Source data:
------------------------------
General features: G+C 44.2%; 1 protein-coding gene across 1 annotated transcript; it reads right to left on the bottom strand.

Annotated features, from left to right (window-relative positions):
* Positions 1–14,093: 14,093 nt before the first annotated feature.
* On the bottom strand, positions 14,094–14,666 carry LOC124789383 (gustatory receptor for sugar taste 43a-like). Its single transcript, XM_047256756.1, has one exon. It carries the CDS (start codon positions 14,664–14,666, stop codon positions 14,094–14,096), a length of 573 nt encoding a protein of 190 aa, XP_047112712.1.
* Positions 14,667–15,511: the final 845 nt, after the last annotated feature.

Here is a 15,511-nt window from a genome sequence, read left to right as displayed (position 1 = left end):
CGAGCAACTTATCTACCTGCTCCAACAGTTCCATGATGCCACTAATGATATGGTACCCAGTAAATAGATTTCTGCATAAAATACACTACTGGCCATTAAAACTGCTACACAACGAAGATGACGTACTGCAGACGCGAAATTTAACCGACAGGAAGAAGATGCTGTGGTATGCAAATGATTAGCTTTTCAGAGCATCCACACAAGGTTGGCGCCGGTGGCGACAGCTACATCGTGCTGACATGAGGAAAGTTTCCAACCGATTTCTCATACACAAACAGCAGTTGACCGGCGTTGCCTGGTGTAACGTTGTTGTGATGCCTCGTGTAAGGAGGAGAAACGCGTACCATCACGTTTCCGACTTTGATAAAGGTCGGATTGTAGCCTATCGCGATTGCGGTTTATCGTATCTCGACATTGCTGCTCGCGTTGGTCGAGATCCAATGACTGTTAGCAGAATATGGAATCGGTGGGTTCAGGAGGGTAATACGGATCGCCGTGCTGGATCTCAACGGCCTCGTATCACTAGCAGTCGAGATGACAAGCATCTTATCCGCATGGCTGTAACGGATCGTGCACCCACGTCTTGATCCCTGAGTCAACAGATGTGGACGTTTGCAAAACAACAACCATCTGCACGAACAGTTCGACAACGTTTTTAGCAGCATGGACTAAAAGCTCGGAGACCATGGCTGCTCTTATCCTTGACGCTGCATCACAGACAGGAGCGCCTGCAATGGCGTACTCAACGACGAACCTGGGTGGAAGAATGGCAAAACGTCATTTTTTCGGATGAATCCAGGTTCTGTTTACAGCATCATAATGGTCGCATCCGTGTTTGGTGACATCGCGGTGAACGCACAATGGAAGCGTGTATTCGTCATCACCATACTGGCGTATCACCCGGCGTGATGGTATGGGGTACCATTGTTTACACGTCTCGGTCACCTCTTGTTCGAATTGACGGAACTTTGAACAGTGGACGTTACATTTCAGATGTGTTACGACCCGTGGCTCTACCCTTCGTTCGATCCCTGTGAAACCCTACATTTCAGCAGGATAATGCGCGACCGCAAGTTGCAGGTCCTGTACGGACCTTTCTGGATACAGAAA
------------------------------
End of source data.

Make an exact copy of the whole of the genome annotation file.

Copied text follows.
General features: G+C 44.2%; 1 protein-coding gene across 1 annotated transcript; it reads right to left on the bottom strand.

Annotated features, from left to right (window-relative positions):
* Positions 1–14,093: 14,093 nt before the first annotated feature.
* On the bottom strand, positions 14,094–14,666 carry LOC124789383 (gustatory receptor for sugar taste 43a-like). Its single transcript, XM_047256756.1, has one exon. It carries the CDS (start codon positions 14,664–14,666, stop codon positions 14,094–14,096), a length of 573 nt encoding a protein of 190 aa, XP_047112712.1.
* Positions 14,667–15,511: the final 845 nt, after the last annotated feature.

Here is a 15,511-nt window from a genome sequence, read left to right as displayed (position 1 = left end):
CGAGCAACTTATCTACCTGCTCCAACAGTTCCATGATGCCACTAATGATATGGTACCCAGTAAATAGATTTCTGCATAAAATACACTACTGGCCATTAAAACTGCTACACAACGAAGATGACGTACTGCAGACGCGAAATTTAACCGACAGGAAGAAGATGCTGTGGTATGCAAATGATTAGCTTTTCAGAGCATCCACACAAGGTTGGCGCCGGTGGCGACAGCTACATCGTGCTGACATGAGGAAAGTTTCCAACCGATTTCTCATACACAAACAGCAGTTGACCGGCGTTGCCTGGTGTAACGTTGTTGTGATGCCTCGTGTAAGGAGGAGAAACGCGTACCATCACGTTTCCGACTTTGATAAAGGTCGGATTGTAGCCTATCGCGATTGCGGTTTATCGTATCTCGACATTGCTGCTCGCGTTGGTCGAGATCCAATGACTGTTAGCAGAATATGGAATCGGTGGGTTCAGGAGGGTAATACGGATCGCCGTGCTGGATCTCAACGGCCTCGTATCACTAGCAGTCGAGATGACAAGCATCTTATCCGCATGGCTGTAACGGATCGTGCACCCACGTCTTGATCCCTGAGTCAACAGATGTGGACGTTTGCAAAACAACAACCATCTGCACGAACAGTTCGACAACGTTTTTAGCAGCATGGACTAAAAGCTCGGAGACCATGGCTGCTCTTATCCTTGACGCTGCATCACAGACAGGAGCGCCTGCAATGGCGTACTCAACGACGAACCTGGGTGGAAGAATGGCAAAACGTCATTTTTTCGGATGAATCCAGGTTCTGTTTACAGCATCATAATGGTCGCATCCGTGTTTGGTGACATCGCGGTGAACGCACAATGGAAGCGTGTATTCGTCATCACCATACTGGCGTATCACCCGGCGTGATGGTATGGGGTACCATTGTTTACACGTCTCGGTCACCTCTTGTTCGAATTGACGGAACTTTGAACAGTGGACGTTACATTTCAGATGTGTTACGACCCGTGGCTCTACCCTTCGTTCGATCCCTGTGAAACCCTACATTTCAGCAGGATAATGCGCGACCGCAAGTTGCAGGTCCTGTACGGACCTTTCTGGATACAGAAA